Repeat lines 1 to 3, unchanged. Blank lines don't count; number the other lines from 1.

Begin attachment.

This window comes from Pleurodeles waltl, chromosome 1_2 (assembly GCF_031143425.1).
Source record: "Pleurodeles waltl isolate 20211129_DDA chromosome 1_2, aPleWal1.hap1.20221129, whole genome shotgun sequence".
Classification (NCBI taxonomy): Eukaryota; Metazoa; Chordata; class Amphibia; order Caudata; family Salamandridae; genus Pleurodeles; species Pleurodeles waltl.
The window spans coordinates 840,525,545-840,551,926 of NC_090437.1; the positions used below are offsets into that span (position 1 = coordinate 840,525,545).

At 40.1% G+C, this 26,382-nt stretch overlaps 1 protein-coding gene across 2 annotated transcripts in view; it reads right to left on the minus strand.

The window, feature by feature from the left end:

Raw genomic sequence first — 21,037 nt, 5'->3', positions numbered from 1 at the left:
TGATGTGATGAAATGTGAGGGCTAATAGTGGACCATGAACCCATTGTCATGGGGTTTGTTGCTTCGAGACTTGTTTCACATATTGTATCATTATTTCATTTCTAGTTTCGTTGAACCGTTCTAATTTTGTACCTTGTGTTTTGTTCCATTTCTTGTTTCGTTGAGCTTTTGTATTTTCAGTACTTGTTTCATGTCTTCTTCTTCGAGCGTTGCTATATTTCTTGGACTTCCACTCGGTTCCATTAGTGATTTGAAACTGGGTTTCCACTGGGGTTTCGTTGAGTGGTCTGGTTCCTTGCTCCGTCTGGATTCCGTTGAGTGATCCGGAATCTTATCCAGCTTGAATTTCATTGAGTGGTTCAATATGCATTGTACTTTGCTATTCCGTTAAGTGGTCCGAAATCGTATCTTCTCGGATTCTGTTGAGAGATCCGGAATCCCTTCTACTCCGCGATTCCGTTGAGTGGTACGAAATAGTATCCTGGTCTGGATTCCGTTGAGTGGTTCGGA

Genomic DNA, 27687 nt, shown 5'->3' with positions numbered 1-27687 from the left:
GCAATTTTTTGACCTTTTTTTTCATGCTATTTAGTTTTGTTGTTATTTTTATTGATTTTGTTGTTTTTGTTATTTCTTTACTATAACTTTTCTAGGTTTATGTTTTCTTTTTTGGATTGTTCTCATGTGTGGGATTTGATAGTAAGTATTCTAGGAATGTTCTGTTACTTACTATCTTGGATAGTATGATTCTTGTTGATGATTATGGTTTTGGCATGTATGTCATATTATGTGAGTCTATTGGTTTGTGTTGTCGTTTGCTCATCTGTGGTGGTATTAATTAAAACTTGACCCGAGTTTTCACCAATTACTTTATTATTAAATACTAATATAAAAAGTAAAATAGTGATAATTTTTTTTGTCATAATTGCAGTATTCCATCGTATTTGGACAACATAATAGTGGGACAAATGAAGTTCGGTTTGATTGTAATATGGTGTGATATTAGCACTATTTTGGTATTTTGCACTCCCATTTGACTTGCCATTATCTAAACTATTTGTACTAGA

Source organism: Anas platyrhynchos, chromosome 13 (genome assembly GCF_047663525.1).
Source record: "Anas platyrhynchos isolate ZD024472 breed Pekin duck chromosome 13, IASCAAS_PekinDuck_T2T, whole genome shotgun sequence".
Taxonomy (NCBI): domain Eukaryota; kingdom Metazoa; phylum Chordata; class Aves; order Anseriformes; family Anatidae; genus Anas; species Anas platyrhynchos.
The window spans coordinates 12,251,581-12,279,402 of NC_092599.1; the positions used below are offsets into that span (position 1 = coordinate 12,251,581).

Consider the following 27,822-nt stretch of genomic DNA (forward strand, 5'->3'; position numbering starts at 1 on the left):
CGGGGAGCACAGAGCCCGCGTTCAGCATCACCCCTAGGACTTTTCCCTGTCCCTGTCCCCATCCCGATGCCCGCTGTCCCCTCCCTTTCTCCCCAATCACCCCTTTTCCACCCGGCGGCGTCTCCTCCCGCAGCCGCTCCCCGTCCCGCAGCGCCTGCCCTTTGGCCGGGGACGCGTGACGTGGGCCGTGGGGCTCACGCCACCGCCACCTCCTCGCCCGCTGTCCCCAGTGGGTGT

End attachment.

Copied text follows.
This window comes from Pleurodeles waltl, chromosome 1_2 (assembly GCF_031143425.1).
Source record: "Pleurodeles waltl isolate 20211129_DDA chromosome 1_2, aPleWal1.hap1.20221129, whole genome shotgun sequence".
Classification (NCBI taxonomy): Eukaryota; Metazoa; Chordata; class Amphibia; order Caudata; family Salamandridae; genus Pleurodeles; species Pleurodeles waltl.